According to the US Department of Veteran Affairs, about 7 or 8 out of a hundred Americans suffer from PTSD at some point in their lives. This means that around 8 million adults experience PTSD at any given year within the country.
PTSD results from a traumatic experience such as sexual assault, abuse, accidents, combat, disaster, or witnessing death or injury. Direct exposure to such traumatic events or being the victim of such extreme circumstances makes it more likely for a person to develop the disorder.
What PTSD Feels Like
You know that you are suffering from PTSD when you experience the following:
- Having specific sounds, smells, views, or feelings that trigger memories of experiences that you’d rather not remember.
- The feeling of being always on alert—the same sensation you would typically feel when watching a scary movie.
- Having a sense of bursting out with panic attacks, anxiety, flashbacks, and depression all at once.
- The feeling of imminent death or danger.
- Not being able to sleep because you are afraid of your own dreams.
- Having hyperactive survival instincts and reacting automatically without even thinking or analyzing the situation.
- Being unable to trust anyone or anything.
- Being on edge and always walking a tight line of balance where you can quickly lose it.
- Feeling that something bad is going to happen at any minute.
- Guilt for the way you feel and how you react to healthy and otherwise safe situations.
- Not having control of your thoughts and every day feels just like that instance that you dread the most.
- Being stuck at the time of your trauma and seeing the rest of your world move on.
How to help someone who is coping with PTSD
Perhaps you know a friend who suffers from posttraumatic stress disorder. Or maybe you can see your loved one displaying signs and symptoms. Perhaps someone close to you has shared about a traumatic experience that they can’t seem to get over.
How do you help them?
Understand PTSD as a real medical condition
Saying things like “it’s all in your head,” or “it’s been so long, try to get over it,” is not only hurtful and insensitive, but it’s also damaging. Just because you don’t see it, doesn’t mean it’s not real. If you do not recognize the condition as a real thing and try to convince the person suffering that it isn’t, they will not be able to seek help for it.
The first part of solving a mental health issue is to address it. The only way you can treat it is if you acknowledge it in the first place. Being someone who knows about and tries to understand PTSD enables you to be of help to someone going through it.
Recognize signs and symptoms
Some people with PTSD do not even know that they already have it. Loved ones who live with people suffering from it won’t recognize it. On the contrary, they will only see increased agitation and anger that seems to come in outbursts from nowhere. Here are some common symptoms you might recognize:
- Flashbacks and nightmares
- Avoiding talking about the traumatic event
- Avoiding places that remind them of the traumatic event
- Memory issues surrounding the trauma
- Being easily startled or frightened
- Trouble sleeping
- Outbursts of anger
- Extreme guilt or shame
- Self-destructive behavior such as alcohol abuse
Don’t pressure them into talking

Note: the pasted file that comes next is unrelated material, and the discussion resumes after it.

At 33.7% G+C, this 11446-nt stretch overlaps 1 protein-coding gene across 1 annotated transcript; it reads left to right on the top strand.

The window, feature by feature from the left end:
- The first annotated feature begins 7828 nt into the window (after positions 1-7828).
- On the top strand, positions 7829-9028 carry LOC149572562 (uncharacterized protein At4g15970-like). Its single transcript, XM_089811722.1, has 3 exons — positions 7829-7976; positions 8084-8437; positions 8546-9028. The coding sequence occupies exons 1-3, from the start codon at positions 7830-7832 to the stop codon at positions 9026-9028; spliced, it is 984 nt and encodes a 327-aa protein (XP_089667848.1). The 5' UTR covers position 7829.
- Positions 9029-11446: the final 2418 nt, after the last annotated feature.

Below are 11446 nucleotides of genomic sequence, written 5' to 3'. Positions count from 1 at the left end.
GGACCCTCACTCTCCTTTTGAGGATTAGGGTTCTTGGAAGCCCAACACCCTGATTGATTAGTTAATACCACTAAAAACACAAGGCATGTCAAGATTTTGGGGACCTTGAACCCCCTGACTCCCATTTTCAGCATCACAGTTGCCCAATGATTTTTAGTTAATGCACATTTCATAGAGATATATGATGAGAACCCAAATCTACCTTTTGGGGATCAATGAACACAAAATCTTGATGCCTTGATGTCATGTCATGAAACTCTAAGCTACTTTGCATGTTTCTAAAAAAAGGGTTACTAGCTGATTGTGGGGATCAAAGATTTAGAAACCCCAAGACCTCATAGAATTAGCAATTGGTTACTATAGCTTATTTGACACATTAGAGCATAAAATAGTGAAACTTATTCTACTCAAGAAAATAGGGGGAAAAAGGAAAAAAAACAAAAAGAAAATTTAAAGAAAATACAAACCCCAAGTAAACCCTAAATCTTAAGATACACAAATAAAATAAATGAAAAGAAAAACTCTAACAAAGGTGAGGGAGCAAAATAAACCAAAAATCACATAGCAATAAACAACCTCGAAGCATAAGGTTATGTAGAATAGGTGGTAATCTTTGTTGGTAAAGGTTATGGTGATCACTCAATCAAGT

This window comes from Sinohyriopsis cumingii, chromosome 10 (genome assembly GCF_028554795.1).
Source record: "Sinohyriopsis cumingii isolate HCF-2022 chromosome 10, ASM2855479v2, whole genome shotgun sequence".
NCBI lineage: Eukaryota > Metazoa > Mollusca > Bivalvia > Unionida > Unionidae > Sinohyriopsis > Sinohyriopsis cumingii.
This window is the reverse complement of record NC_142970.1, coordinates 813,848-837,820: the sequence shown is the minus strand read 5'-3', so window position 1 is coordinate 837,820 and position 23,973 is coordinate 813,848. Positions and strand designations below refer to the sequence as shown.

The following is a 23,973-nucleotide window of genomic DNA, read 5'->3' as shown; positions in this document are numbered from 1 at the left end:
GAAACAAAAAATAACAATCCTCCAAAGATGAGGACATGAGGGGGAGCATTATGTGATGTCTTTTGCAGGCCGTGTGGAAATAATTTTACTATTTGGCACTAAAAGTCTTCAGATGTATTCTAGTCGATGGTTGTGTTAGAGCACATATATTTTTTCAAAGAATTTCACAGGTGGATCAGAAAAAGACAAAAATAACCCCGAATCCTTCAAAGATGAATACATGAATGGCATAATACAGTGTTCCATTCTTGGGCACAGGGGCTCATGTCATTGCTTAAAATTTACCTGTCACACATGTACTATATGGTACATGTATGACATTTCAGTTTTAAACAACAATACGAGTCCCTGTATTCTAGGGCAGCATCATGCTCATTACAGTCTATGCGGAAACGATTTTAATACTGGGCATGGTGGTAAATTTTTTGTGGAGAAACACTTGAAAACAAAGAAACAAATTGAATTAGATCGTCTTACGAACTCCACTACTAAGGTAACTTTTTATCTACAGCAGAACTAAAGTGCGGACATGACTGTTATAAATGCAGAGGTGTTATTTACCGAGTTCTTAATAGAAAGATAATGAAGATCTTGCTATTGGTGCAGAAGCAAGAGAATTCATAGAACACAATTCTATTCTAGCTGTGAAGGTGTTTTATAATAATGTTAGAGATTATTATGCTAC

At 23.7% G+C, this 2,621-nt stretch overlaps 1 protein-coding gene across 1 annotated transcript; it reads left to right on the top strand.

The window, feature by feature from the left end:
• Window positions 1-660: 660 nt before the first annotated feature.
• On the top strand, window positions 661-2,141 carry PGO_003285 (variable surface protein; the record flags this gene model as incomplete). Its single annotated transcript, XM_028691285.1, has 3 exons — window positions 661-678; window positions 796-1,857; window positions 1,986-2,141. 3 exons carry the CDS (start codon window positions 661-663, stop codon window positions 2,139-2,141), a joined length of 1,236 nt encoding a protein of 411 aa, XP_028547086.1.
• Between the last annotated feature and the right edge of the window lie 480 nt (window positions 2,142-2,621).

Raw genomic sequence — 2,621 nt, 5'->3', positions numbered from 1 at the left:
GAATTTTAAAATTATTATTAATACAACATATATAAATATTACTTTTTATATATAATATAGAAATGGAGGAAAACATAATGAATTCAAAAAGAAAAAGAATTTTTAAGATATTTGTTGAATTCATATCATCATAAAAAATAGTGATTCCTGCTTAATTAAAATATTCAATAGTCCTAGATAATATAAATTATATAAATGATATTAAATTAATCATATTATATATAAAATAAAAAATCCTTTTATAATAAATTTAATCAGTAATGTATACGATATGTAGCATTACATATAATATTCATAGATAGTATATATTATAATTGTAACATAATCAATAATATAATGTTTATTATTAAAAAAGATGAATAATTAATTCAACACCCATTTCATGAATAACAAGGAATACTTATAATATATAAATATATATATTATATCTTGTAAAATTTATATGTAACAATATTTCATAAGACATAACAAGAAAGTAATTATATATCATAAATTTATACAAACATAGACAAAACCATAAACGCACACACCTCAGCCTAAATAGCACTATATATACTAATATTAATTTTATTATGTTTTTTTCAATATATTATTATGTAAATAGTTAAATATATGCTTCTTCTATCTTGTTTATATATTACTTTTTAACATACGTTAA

You might think that talking about a problem eases the burden and makes things better. However, for a person with PTSD, talking about it may stimulate unwanted flashbacks of the trauma they endured. That is why you should never force someone to talk about their traumatic ordeal.
Instead, let them know that you are there for them and that they can talk to you whenever they feel like it. In this instance, the comfort mainly comes from feeling accepted and supported instead of the act of expressing itself.
Encourage them to seek professional help
There are many treatment options for PTSD. A patient can freely choose which one he or she is comfortable with. There are group therapy sessions and individualized therapy offered by PTSD experts. Often, you can even combine the two methods to achieve better results.
You may not be able to coerce someone to take the treatment, but offering some encouragement and support could help. Helping them locate treatment facilities near them, or taking and being with them during the sessions if they need you can also help.
Going through a traumatic experience, and experiencing mental repercussions from it is not easy. It is not something that just goes away instantly or within a few days. Even with treatment, it could still take a long time to recover.
Expect that there will be multiple setbacks along the way and that the road to recovery will not be just one straight line. The key to helping someone cope with this condition is managing your expectations and being patient.
Manage your own mental health
If the person suffering from PTSD is a close loved one who lives with you or is a family member, you will automatically feel responsible for their care. Sometimes, the responsibility is so overwhelming that you might forget to take care of yourself too.
Remember that the mental load of caring for someone with the disorder is real too. That is why you should look after your own mental wellbeing in the process. Several PTSD support groups also include family members or significant others. It will help you process your own emotions as you care for your loved one with PTSD and provide you with a community of people going through the same thing.
If you suffer from PTSD yourself, How To Overcome Post-traumatic Stress Disorder And Trauma is one of many counseling and therapy related courses from Skillsuccess. It can help you open new paths to cope and move forward.
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